• if someone has grown up in a home environment where they were shouted at, physically abused and put down, they may unconsciously avoid situations at work where they could be criticised or given feedback (such as supervision, or completing a piece of work). They are unlikely to make this connection, leaving them feeling as if there is something wrong with them.
    • if someone has gone through financial hardship, lost their house or business, they may find themselves putting off opening letters, even when things have been sorted. This is because the brain continues to associate anything to do with money with a threat and the stress of what they went through.
    • The trigger to the procrastination may not be obvious. For example, someone who has suffered a traumatic loss in their family may put off cleaning their house even though they know it needs to be done. This could be because to clean would seem like they are moving forward in their life, something which takes time to accept.
  • From a Schema Therapy perspective, long term procrastination may be one way in which people try and manage dysfunctional patterns in their life. In my experience, people may say that they know what they should do not to procrastinate, but they can help falling back into the bad habit.
    • One schema that is often seen is Unrelenting Standards – where people put high standards on themselves to achieve things as a means to boost their self esteem. The childhood origin of this can be where a person has had to perform to a high standard due to pressure and demands from their parents. Procrastination may occur as an adult if they start to feel like they are unable to achieve a task, or put unrealistic demands on themselves to do something perfectly. There may also be situations where someone (such as a boss or colleague) reminds them of their parent in some way, maybe the way they express themselves, which could trigger anxiety about their ability. In this case, they are unlikely to be aware of this connection, and so the procrastination feels like it comes from nowhere.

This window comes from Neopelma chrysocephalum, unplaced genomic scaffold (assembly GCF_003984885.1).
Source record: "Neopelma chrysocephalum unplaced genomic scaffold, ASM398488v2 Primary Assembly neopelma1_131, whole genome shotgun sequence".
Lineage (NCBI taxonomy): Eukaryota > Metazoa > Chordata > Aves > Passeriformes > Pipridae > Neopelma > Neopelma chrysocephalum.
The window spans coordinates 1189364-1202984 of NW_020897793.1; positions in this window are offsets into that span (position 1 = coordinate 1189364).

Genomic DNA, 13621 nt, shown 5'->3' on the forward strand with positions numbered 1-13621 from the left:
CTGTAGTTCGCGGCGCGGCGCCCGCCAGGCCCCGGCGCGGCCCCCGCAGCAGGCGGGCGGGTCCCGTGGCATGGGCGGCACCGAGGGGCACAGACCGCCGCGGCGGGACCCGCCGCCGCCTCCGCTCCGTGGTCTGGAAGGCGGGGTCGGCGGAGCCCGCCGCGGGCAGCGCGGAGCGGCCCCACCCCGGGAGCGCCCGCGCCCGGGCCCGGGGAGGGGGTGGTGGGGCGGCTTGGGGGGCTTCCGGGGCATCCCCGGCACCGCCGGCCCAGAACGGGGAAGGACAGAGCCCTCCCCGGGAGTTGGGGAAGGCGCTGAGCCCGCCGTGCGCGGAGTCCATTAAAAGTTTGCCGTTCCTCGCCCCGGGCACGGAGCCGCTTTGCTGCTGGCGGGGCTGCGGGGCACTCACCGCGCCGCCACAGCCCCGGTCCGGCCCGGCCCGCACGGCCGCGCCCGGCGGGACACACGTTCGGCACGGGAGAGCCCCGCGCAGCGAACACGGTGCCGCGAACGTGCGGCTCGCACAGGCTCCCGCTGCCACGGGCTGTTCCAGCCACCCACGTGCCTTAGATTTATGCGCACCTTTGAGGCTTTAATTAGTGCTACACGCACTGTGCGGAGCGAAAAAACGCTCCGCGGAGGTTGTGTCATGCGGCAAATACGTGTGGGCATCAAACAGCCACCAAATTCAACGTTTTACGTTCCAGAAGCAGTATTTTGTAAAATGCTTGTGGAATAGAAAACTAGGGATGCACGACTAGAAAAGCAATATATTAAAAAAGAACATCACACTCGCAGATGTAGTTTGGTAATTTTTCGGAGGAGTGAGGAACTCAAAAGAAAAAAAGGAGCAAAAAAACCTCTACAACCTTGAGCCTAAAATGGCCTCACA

• Another schema that could lead to procrastination is Failure. This can come from a childhood origin of being unfairly and harshly criticised, put down or abused by a caregiver. People with this schema internalise the messages they received as a child that they are going to fail, or are not worthy of good things happening to them. They may feel anxious when expectations are put on them, which can lead to procrastination. It is often the case that people with a Failure schema can overcompensate for this by succeeding and pushing themselves, so procrastination can feel all the more crippling and difficult for them.

Tips for managing procrastination

If procrastination is having a big effect on your life, you may benefit from seeing a therapist. There are also Cognitive Behavioural Therapy techniques that can help you. Below are a few tips to think about.

Diary log of procrastination
  • Help yourself to be more conscious of your procrastination, and understand its themes. Keep a daily diary. Are there certain themes in the tasks you put off? What happens just before you start to procrastinate? Do you find yourself procrastinating at certain times of the day, if so why might that be? Is your procrastination linked to a certain person, maybe a particular colleague or family member?
  • Identify the type of procrastinator that you are (see above). This may help you to understand further the reasons why you do this.